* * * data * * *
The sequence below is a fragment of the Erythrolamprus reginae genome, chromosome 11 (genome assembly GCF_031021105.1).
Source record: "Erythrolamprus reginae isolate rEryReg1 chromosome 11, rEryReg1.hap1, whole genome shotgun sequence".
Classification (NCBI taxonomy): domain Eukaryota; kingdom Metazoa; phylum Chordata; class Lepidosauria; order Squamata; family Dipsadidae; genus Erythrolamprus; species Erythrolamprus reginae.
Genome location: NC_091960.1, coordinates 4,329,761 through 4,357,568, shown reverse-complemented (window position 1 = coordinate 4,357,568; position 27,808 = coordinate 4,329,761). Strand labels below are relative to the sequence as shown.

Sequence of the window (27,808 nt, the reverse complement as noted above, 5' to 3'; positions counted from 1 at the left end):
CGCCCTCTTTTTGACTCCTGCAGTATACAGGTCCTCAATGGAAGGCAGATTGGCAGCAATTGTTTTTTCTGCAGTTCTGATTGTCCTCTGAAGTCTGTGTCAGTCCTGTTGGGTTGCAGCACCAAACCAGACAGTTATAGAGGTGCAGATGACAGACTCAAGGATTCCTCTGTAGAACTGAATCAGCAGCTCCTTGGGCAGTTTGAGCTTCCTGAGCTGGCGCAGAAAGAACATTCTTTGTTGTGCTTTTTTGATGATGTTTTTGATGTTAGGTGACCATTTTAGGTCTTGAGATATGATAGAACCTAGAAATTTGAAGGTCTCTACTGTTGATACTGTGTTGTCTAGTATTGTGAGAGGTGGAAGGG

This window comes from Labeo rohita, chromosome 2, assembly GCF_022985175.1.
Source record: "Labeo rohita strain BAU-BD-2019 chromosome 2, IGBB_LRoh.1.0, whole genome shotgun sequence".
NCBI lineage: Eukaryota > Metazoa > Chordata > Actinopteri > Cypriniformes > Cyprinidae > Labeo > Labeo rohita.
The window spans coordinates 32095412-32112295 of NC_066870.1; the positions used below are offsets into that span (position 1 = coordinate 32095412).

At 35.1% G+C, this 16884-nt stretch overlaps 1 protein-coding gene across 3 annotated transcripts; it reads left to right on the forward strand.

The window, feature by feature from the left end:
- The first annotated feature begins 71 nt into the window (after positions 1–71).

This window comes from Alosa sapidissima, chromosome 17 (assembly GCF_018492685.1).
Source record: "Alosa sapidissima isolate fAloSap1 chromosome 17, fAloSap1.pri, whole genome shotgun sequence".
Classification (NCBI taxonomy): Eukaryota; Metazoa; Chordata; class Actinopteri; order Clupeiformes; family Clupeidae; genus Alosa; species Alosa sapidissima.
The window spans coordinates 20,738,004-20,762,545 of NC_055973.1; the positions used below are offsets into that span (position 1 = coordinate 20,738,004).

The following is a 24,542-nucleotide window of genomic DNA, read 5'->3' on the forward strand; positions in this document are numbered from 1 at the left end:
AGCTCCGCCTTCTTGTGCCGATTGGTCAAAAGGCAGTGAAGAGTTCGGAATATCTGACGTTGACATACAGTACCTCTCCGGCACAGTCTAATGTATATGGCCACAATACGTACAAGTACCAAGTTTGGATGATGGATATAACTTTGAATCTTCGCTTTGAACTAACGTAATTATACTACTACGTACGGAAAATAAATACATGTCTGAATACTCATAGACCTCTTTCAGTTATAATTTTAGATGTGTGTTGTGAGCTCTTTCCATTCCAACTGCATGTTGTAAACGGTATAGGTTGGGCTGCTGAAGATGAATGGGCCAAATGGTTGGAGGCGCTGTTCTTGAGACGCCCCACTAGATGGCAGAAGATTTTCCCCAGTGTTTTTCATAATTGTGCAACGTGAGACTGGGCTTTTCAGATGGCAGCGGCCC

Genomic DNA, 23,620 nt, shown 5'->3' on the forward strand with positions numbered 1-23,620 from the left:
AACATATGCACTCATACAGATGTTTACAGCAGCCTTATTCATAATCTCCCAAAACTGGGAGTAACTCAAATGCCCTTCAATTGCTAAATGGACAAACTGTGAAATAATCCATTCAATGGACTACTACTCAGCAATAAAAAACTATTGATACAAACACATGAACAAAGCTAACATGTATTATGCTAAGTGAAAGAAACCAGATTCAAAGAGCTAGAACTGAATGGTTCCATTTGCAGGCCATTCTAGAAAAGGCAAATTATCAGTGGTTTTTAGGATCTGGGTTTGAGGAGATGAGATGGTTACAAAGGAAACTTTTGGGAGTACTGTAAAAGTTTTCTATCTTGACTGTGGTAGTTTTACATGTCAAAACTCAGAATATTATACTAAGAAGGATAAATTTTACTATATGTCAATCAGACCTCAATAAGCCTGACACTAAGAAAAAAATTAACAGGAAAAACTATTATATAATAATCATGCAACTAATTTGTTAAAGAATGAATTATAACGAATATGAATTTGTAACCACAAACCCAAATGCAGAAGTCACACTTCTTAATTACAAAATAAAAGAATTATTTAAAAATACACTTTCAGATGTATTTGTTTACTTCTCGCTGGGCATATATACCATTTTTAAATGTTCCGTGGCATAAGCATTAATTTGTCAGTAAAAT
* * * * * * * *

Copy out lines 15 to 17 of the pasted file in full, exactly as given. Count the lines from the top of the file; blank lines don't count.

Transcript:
Source record: "Alosa sapidissima isolate fAloSap1 chromosome 17, fAloSap1.pri, whole genome shotgun sequence".
Classification (NCBI taxonomy): Eukaryota; Metazoa; Chordata; class Actinopteri; order Clupeiformes; family Clupeidae; genus Alosa; species Alosa sapidissima.
The window spans coordinates 20,738,004-20,762,545 of NC_055973.1; the positions used below are offsets into that span (position 1 = coordinate 20,738,004).